In aligning itself with Guess Who's Coming To Dinner, I'm guessing that the marketing team behind Guess Who was simply trying to differentiate the film from other, similarly premised movies and trying to give it the sense of having an (undeserved) air of importance. Guess Who really has little in common with the film from which its takes half a name since, for all its flaws and no matter how dated it seems today, Kramer's film actually was attempting to directly address a heated social issue. Guess Who is not doing that, and it's hardly surprising that it's not doing that because as a society we've only become more timid about talking about race since the first film came out. Guess Who is the sort of film that fits snugly into the fictitious idea of a "post racial" society where we're all in this together and that our differences exist only in our own heads and can be easily overcome. This isn't really reflective of reality, but it's the only way that the predominantly white executives who make Hollywood films, and the predominantly white audiences to whom Hollywood films are marketed, are comfortable acknowledging the issue of racism, with it being something that flows in both directions between white people and black people, rather than being something that is perpetuated against black people (and, of course, other people of color) by a society that is ordered to ensure that institutionalized power remains with white people. Every time Guess Who takes a step towards bringing the story back to race, usually via an extremely lame joke, it didn't make me think of Guess Who's Coming To Dinner or racism as a social issue, it made me think of the bit from Louis C.K. about white privilege. So Bernie Mac is kind of mean to Ashton Kutcher from time to time; the latter still has the deck stacked in his favor to have every advantage in the world, whereas Sidney Poitier's character in the original basically had to be a saint just to get his foot in the door.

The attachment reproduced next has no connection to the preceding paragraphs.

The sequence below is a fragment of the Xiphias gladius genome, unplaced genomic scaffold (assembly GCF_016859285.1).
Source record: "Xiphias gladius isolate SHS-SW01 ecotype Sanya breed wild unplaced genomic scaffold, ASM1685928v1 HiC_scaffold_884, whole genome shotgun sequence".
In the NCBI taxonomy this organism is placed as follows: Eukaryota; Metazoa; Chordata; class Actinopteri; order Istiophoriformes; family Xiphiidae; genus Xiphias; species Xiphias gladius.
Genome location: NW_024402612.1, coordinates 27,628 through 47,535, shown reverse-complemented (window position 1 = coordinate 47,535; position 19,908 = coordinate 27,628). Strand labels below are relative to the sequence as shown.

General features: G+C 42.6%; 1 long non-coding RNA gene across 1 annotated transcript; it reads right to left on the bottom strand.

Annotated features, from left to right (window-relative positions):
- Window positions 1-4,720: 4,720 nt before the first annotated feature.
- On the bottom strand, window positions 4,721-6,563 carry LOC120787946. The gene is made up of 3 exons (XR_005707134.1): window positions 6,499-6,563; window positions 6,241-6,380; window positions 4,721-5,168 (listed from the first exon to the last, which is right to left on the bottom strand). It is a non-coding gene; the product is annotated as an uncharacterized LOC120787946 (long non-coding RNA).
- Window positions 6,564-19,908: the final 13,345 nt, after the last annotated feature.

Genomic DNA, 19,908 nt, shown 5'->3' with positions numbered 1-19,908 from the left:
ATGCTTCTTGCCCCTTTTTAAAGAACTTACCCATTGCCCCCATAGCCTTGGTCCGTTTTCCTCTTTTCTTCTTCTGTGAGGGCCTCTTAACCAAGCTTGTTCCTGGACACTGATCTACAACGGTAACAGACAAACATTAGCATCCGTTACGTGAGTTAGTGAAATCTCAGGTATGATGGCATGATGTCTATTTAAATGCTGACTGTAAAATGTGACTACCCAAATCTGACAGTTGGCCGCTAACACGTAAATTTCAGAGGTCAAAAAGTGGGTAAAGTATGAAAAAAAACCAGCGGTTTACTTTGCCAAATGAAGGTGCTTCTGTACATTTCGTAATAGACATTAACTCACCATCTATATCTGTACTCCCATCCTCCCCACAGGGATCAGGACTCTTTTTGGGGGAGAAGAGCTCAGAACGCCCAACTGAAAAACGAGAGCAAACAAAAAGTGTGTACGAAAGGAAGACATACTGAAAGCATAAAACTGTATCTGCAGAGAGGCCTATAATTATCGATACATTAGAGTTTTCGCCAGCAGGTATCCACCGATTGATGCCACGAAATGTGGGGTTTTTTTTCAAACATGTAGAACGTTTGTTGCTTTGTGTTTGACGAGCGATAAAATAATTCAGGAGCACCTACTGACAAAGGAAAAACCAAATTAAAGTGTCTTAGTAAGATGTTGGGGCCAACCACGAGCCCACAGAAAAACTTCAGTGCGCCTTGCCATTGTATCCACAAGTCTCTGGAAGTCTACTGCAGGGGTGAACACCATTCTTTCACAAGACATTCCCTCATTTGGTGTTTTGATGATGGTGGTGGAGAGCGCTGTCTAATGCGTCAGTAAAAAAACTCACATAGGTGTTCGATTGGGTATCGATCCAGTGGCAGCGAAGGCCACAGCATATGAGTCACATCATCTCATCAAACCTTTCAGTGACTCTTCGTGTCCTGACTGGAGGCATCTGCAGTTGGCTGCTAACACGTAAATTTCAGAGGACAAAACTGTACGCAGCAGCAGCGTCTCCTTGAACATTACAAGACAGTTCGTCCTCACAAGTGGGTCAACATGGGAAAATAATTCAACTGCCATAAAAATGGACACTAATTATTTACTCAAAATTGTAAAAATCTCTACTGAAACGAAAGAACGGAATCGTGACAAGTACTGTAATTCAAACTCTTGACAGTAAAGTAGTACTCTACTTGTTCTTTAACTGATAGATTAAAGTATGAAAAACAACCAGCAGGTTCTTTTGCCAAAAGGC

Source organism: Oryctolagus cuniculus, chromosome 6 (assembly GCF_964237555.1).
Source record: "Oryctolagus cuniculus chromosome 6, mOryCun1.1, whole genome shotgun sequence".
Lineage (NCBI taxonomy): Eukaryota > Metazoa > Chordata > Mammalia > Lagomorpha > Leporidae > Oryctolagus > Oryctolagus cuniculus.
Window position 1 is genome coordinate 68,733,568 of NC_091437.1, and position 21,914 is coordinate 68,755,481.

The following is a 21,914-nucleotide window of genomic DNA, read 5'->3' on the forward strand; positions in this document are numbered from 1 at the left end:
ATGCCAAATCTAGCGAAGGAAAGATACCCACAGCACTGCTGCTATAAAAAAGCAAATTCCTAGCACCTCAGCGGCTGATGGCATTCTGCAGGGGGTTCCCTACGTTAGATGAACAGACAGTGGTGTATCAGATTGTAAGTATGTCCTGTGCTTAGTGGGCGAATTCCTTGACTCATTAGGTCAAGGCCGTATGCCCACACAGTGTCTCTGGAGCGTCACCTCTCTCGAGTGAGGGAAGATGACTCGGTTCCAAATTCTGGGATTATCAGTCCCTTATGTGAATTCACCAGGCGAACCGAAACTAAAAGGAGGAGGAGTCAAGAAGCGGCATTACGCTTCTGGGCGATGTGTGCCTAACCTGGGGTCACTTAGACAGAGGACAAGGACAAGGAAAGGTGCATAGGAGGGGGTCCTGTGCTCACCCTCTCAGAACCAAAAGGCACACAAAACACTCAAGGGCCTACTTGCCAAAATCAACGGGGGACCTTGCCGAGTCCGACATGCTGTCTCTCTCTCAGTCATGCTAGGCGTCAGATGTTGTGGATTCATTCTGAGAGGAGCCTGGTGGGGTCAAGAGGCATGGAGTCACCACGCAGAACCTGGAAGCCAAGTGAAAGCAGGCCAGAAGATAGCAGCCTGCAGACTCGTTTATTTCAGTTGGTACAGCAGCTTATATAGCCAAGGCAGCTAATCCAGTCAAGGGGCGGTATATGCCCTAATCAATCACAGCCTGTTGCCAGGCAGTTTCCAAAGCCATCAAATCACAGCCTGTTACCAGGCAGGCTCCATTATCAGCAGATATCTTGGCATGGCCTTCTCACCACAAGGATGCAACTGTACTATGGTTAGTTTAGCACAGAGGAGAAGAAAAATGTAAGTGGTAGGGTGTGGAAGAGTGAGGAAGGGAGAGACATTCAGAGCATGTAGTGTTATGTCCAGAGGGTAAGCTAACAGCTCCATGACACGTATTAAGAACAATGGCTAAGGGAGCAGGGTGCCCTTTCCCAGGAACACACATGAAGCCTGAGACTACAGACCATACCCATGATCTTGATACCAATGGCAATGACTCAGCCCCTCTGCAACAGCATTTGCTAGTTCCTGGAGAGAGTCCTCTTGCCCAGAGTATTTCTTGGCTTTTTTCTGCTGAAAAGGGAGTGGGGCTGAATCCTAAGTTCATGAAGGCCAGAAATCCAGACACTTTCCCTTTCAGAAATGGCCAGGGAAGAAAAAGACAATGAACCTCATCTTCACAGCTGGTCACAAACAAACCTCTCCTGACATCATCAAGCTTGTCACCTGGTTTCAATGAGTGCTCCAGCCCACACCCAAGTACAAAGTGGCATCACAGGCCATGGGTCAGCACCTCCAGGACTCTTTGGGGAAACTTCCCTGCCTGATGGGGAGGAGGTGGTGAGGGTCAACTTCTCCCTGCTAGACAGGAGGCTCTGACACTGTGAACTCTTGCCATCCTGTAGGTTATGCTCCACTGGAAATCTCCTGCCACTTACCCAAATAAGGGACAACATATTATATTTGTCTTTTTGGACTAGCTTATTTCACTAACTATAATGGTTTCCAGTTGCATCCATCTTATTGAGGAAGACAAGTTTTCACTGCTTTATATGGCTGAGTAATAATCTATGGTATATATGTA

As a work of social commentary, Guess Who never even really tries to get off the ground. As a comedy, it mostly just hangs limply, drifting from one supposedly comic circumstance to another. Some moments do hit simply because Mac was an extremely talented comic who could make grumpiness commensurate with charm, but a lot of the comedy just falls flat and there's nothing really compelling about the relationship between Simon and Theresa (and, by extension, the relationship between Simon and Percy) to fill that void. Theresa, though played by Saldana with plenty of energy, emerges as a blank because the film never takes any time to develop her as a personality in her own right; she is at all times "Simon's fiancee" or "Percy's daughter." She's not a really an actual character which means that the finale is basically meaningless because how are you supposed to care whether Simon and Theresa live happily ever after when Theresa barely even exists? Ironically, this is actually one of the things that Guess Who and Guess Who's Coming To Dinner actually have in common because the daughter in the original wasn't much more than cardboard cutout of a character either, but that's hardly to Guess Who's credit. Although it was actually a decent-sized hit in 2005 (not a blockbuster by any means, but a solid performer for a smaller budgeted film), there's nothing really memorable about Guess Who, nothing which makes it seem timely let alone timeless, and nothing about it which really makes it seem like a film that ever had to be made. While Guess Who's Coming To Dinner may seem dated now, Guess Who just seems pointless, another throwaway comedy that never rises to the talents of its star (I'm talking about Mac here, not Kutcher, for the record) and offers nothing particularly new or noteworthy. Not now, not ten years ago.